“I’ve always loved art. In middle school art class, I enjoyed drawing dragons and snakes and stuff. I’m a game-design major. I’ve loved video games growing up, and I’ve always wanted to learn more about how to do it. I’ve always wanted to do environmental art for video games. Sometimes I’m playing a game and notice the crazy environment. I would love to work at EA Sports when I leave here as an environment modeler.”


Lorraine Etchell

Basketball junior and architecture major Lorraine Etchell.

“The biggest surprise is how far this program has come in so short a time. I’m the only one on the team who was here from the beginning. Every year we are attracting more skilled players. We have the same plays but we’re picking them up a lot faster now, and we can put in some more plays instead of having to take weeks to put in one or two.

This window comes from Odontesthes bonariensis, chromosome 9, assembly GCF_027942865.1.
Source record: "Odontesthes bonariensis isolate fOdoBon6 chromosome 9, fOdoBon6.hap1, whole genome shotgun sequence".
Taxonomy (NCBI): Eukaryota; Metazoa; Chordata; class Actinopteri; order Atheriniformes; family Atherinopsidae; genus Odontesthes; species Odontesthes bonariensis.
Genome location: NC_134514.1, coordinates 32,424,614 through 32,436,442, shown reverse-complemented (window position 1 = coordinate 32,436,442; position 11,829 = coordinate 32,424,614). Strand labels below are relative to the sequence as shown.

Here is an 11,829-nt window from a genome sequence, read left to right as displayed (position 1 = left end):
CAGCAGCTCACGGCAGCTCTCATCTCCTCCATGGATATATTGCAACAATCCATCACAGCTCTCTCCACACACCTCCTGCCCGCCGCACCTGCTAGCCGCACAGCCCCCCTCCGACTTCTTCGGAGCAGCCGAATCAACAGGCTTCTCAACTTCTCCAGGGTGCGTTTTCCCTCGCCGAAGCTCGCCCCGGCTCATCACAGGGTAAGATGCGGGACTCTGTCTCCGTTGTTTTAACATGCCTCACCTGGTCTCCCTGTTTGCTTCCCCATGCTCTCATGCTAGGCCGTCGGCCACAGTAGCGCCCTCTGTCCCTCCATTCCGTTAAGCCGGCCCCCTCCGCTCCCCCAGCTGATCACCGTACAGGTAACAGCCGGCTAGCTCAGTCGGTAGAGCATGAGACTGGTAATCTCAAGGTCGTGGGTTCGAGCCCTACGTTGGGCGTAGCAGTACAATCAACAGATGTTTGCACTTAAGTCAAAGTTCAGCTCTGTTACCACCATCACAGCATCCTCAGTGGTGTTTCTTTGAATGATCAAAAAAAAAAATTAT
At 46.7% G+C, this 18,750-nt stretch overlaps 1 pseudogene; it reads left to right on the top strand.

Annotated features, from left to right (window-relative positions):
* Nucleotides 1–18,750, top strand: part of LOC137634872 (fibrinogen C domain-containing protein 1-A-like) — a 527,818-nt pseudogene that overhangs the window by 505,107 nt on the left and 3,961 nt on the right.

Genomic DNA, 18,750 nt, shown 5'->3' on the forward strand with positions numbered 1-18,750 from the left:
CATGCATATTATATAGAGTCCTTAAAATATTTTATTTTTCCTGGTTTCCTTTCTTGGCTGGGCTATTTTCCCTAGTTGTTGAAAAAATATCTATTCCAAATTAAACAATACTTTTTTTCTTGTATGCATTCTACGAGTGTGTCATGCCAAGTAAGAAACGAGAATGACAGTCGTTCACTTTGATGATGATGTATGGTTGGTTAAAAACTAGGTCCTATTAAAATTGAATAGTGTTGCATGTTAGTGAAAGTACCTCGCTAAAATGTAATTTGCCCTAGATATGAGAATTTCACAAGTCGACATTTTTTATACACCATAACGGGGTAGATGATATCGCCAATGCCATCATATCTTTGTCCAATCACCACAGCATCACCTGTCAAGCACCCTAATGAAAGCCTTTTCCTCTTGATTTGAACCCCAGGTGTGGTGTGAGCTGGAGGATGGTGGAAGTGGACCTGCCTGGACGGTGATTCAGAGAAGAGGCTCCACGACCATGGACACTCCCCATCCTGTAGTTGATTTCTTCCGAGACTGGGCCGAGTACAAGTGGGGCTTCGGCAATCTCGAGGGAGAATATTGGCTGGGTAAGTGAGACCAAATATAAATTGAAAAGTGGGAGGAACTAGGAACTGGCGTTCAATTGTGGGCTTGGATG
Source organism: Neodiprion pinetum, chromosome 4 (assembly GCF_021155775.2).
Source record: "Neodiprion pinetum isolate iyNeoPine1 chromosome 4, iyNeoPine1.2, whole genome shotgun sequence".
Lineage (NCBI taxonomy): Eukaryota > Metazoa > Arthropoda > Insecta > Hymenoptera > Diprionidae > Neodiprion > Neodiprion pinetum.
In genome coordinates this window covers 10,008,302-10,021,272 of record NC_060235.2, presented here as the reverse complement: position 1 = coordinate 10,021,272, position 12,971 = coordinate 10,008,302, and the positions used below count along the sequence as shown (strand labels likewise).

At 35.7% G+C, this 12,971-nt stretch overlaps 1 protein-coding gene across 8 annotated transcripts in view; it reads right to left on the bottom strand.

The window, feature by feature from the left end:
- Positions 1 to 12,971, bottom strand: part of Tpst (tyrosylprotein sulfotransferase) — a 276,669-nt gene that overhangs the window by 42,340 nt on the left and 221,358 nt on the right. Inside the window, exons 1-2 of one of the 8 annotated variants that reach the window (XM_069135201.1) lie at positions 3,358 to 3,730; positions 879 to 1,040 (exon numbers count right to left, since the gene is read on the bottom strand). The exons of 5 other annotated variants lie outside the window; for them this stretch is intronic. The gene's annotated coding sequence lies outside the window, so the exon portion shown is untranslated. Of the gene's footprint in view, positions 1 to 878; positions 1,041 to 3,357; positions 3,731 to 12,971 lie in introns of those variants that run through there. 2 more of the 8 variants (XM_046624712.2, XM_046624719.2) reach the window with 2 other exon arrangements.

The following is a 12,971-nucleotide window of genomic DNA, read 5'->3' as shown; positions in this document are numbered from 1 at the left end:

“Some of the faculty have never been around sports, and they don’t have kids who play sports, so because they don’t have much interest they don’t always understand it. Some of the students here didn’t at first, either. But now people are noticing how sports is another way of bringing the school together. There’s a central pride, and more people are coming to our games.

“The juxtaposition of art and athletics is unusual only because it hasn’t been done. I would have had to push aside my career interests if I wanted to concentrate on basketball somewhere else. There are more athletes who are artists than people think.